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M&A – What’s the share plan impact when negotiating the deal?

Posted on December 19, 2013

The world of corporate finance has seen a bit more activity this year (2013) and M&A transactions are picking up as businesses look to consolidate and expand their offerings.

At RM2 we not only implement share plans but also administer them and provide advisory services to our clients to help them manage the share plan aspects of various corporate actions. We are very pleased to have assisted a number of our clients achieve a successful exit this year.

In this article we look at the considerations to be addressed when considering a M&A transaction in the context of employee incentives impact and in particular the question of how to best manage unvested Long-Term Incentive Plan (LTIP) options.

A merger transaction typically involves choosing between a good price or good terms; you can have one or other but not both. Frequently buyers and sellers focus on price and overlook the hidden costs that are buried in the deal terms detail.

One term that can have a significant impact on the deal value is the treatment of the target's unvested share options. Vested options (i.e. options held by an employee where the performance conditions have been met but the option has not yet been exercised) can be assumed by the acquirer or, more typically, cashed-out for their in-the-money value. Unvested options can be treated in a number of ways (the target's option plan typically provides the legal framework for the treatment of unvested options in a merger transaction). Some plans provide that any unvested options are cancelled, some plans provide for full acceleration of vesting in connection with the merger and, as is most common, some plans provide that vesting will be fully accelerated if the options are not assumed (i.e. rolled-over) by the acquirer. Each one of these alternatives should be reviewed carefully in terms of the potential impact to the deal and the purchase price.

Cancelling unvested options removes them from the cap table, eliminating their impact on the purchase price. However, option plans that call for cancelling options in a merger can create discord among the target's employees holding unvested options, who may feel that the merger transaction distorted their pre-transaction compensation arrangement. This can have a disruptive effect on the morale of the target's employee base, particularly the target's most recent hires, who tend to have the largest proportion of unvested options. Furthermore, the prospect of cancellation can result in instability among the target's employee base, making it difficult for the target to retain employees during the transaction negotiation period or following an aborted deal. Similarly, a potential acquirer will want to flag this provision in an option plan since it has real repercussions for the acquirer's ability to retain the target's employee base following the merger in the absence of significant post-close retention mechanisms. To the extent that the acquirer grants new options to retain the target's employees, those new options dilute the acquirer's existing shareholding base, thereby effectively increasing the "cost" of the transaction.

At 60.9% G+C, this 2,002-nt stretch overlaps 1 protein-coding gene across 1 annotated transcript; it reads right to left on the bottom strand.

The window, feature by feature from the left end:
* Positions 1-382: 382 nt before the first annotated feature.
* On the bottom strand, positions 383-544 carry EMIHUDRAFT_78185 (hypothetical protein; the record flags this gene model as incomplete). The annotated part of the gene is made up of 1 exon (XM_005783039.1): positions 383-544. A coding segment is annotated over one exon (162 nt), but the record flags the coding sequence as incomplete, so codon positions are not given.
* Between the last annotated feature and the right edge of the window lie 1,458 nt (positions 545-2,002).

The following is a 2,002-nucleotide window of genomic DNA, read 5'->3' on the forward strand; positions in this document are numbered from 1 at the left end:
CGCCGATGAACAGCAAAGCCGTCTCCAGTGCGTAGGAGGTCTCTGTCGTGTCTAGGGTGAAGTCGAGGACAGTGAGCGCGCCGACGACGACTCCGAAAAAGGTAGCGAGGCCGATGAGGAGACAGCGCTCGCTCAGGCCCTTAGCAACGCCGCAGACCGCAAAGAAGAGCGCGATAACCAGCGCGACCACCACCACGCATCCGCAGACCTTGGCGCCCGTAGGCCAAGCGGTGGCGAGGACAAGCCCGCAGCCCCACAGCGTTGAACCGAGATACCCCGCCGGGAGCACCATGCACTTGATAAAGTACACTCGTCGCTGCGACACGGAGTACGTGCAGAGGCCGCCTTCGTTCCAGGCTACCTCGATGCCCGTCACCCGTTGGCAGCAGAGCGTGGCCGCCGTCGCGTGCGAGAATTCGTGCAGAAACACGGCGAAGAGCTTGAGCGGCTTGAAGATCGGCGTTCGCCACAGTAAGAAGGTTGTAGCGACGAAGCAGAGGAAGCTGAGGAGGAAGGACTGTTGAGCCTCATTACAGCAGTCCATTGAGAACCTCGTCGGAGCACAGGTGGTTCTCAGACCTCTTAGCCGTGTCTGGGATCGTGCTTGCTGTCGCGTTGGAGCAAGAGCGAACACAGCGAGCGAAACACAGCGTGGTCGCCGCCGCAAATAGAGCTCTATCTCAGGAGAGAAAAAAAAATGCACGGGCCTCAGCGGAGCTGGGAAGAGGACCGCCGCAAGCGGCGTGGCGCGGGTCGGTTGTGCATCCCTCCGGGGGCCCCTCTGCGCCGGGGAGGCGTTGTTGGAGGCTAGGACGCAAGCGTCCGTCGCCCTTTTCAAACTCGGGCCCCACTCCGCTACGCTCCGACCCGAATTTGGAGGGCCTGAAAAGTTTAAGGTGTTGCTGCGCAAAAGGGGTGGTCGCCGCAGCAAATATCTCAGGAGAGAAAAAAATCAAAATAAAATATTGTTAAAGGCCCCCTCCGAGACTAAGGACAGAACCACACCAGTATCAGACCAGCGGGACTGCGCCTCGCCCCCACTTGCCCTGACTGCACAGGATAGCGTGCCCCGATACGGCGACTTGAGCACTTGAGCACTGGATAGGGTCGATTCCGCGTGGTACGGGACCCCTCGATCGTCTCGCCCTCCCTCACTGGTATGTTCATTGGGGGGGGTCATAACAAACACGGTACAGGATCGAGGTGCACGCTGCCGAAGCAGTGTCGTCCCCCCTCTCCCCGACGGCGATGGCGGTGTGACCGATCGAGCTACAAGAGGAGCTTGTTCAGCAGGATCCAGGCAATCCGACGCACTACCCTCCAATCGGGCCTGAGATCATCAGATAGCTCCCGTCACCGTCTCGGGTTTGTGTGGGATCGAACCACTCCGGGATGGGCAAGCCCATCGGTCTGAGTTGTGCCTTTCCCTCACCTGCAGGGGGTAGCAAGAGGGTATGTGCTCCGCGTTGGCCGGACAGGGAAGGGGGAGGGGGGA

The alternative, full acceleration of unvested options, also has real costs for the target and the acquirer. Full acceleration effectively transfers deal consideration from the target's shareholders to employees who arguably haven't "earned it" by satisfying the employment vesting requirements for their option grants. This also has real costs for the acquirer, because as in the situation where the options are cancelled, the acquirer may need to provide significant post-close retention arrangements to the target's employees. This often has additional hidden costs for the acquirer, whose existing employees perceive the target's employees as getting a "golden hello" at their expense.